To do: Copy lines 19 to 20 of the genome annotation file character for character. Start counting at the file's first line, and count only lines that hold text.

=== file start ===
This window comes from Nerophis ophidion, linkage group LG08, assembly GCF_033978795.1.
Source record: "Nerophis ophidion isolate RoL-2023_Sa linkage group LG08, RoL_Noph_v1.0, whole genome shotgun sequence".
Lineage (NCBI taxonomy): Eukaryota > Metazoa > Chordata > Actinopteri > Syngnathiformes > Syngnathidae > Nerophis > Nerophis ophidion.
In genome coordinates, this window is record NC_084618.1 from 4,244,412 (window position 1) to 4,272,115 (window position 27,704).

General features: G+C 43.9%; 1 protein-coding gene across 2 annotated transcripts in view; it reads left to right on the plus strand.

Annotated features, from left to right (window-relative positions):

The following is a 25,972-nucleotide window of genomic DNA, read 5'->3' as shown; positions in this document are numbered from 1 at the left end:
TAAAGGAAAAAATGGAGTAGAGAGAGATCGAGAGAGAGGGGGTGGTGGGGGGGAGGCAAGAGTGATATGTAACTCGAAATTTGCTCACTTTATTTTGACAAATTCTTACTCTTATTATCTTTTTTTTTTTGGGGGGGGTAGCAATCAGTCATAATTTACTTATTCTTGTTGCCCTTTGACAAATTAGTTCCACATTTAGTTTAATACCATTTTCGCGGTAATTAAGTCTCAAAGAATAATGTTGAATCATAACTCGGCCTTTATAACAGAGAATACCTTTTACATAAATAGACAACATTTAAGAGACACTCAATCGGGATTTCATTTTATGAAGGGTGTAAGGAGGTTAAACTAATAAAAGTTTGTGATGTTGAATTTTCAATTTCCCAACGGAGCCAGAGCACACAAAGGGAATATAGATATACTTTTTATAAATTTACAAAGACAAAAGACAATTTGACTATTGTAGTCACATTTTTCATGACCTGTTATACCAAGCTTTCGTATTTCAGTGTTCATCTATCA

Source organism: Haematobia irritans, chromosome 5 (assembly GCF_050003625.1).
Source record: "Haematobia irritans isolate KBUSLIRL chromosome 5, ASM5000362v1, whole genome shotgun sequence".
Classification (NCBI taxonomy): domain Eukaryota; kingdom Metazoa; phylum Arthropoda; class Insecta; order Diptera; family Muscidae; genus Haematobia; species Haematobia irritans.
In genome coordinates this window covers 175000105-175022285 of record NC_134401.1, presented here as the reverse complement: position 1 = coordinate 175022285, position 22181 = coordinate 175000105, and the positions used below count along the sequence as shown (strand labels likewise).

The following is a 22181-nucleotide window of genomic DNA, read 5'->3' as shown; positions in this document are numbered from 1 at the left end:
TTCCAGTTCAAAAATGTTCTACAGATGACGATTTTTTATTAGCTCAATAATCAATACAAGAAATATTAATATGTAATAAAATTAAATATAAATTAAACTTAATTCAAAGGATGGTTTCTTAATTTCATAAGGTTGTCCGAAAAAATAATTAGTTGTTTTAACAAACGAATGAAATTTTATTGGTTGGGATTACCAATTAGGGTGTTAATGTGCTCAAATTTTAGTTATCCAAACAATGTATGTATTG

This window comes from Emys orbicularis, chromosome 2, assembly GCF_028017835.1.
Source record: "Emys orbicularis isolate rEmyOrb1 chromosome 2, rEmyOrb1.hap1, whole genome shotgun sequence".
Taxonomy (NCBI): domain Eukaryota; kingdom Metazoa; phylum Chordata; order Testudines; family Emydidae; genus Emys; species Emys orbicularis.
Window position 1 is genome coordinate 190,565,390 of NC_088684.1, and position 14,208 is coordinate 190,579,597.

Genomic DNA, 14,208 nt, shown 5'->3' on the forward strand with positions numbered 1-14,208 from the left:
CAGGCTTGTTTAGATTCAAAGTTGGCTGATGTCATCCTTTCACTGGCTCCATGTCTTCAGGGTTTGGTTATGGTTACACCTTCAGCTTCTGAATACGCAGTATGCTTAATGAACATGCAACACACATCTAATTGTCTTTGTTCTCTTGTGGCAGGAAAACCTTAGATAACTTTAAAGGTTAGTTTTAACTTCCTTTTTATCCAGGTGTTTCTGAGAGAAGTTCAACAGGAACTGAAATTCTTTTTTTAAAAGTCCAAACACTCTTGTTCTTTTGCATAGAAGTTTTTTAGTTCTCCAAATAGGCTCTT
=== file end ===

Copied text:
Genomic DNA, 14,208 nt, shown 5'->3' on the forward strand with positions numbered 1-14,208 from the left:
CAGGCTTGTTTAGATTCAAAGTTGGCTGATGTCATCCTTTCACTGGCTCCATGTCTTCAGGGTTTGGTTATGGTTACACCTTCAGCTTCTGAATACGCAGTATGCTTAATGAACATGCAACACACATCTAATTGTCTTTGTTCTCTTGTGGCAGGAAAACCTTAGATAACTTTAAAGGTTAGTTTTAACTTCCTTTTTATCCAGGTGTTTCTGAGAGAAGTTCAACAGGAACTGAAATTCTTTTTTTAAAAGTCCAAACACTCTTGTTCTTTTGCATAGAAGTTTTTTAGTTCTCCAAATAGGCTCTT